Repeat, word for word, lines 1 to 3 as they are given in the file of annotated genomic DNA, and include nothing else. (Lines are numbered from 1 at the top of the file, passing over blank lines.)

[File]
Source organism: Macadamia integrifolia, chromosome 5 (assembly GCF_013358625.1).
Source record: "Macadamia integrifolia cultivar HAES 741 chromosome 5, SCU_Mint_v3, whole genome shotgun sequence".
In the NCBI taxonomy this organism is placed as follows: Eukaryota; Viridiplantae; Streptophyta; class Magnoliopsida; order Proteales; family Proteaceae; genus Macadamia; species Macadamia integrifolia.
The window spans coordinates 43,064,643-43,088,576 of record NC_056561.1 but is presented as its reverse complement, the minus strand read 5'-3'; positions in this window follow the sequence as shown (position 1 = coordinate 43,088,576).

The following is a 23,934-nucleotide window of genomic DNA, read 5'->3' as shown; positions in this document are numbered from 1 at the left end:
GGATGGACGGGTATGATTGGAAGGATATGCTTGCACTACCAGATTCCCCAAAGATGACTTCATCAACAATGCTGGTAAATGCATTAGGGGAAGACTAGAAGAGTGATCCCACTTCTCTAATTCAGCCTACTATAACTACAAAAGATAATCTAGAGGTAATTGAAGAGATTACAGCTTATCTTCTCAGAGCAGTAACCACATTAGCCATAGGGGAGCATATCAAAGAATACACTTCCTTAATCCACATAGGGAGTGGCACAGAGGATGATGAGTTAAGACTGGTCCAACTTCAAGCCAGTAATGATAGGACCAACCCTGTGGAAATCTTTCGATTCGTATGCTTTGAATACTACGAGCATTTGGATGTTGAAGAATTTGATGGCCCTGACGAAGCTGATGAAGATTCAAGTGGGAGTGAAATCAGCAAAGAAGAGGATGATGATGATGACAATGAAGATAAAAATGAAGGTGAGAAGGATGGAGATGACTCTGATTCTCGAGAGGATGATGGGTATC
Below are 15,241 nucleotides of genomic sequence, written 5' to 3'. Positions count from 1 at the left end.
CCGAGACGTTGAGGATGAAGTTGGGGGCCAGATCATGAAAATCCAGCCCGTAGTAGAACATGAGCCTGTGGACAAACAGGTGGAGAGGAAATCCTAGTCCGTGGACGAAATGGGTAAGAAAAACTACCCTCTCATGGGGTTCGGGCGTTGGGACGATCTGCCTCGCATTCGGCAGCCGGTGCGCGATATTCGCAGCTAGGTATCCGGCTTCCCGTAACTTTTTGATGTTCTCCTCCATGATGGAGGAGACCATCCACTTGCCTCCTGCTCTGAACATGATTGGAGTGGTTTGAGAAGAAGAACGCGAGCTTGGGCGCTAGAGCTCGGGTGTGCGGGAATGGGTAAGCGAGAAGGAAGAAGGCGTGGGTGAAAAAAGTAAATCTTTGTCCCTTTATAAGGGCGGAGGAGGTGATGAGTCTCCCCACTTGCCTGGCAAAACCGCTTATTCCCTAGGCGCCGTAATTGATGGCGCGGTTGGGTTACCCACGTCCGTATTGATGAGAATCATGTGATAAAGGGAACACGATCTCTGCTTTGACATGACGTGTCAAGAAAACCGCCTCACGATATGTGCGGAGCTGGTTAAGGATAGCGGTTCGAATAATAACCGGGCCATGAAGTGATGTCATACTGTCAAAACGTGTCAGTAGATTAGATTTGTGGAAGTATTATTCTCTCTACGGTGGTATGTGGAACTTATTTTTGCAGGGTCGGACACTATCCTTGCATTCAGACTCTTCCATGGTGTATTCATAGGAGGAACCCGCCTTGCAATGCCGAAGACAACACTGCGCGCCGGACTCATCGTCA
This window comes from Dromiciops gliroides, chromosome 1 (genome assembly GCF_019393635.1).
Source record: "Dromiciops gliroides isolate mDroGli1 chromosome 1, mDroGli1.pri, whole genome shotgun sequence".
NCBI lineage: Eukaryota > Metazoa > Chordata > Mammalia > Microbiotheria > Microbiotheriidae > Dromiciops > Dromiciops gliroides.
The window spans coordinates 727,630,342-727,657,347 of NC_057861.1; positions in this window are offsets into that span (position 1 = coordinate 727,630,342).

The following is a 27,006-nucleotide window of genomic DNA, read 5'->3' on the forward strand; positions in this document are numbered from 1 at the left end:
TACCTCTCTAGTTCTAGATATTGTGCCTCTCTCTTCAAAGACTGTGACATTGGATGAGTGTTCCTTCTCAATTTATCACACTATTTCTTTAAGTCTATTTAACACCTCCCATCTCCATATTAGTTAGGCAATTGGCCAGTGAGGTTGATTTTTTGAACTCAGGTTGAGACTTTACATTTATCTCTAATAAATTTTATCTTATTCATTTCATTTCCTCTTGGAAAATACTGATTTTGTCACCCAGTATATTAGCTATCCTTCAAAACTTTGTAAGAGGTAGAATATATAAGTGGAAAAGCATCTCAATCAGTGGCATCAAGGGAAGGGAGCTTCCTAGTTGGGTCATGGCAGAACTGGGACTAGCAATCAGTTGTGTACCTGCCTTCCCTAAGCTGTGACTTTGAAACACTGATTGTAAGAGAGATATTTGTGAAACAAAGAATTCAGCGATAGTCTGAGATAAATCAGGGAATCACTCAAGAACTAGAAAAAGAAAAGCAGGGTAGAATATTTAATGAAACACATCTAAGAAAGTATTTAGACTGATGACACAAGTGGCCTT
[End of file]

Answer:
Source organism: Macadamia integrifolia, chromosome 5 (assembly GCF_013358625.1).
Source record: "Macadamia integrifolia cultivar HAES 741 chromosome 5, SCU_Mint_v3, whole genome shotgun sequence".
In the NCBI taxonomy this organism is placed as follows: Eukaryota; Viridiplantae; Streptophyta; class Magnoliopsida; order Proteales; family Proteaceae; genus Macadamia; species Macadamia integrifolia.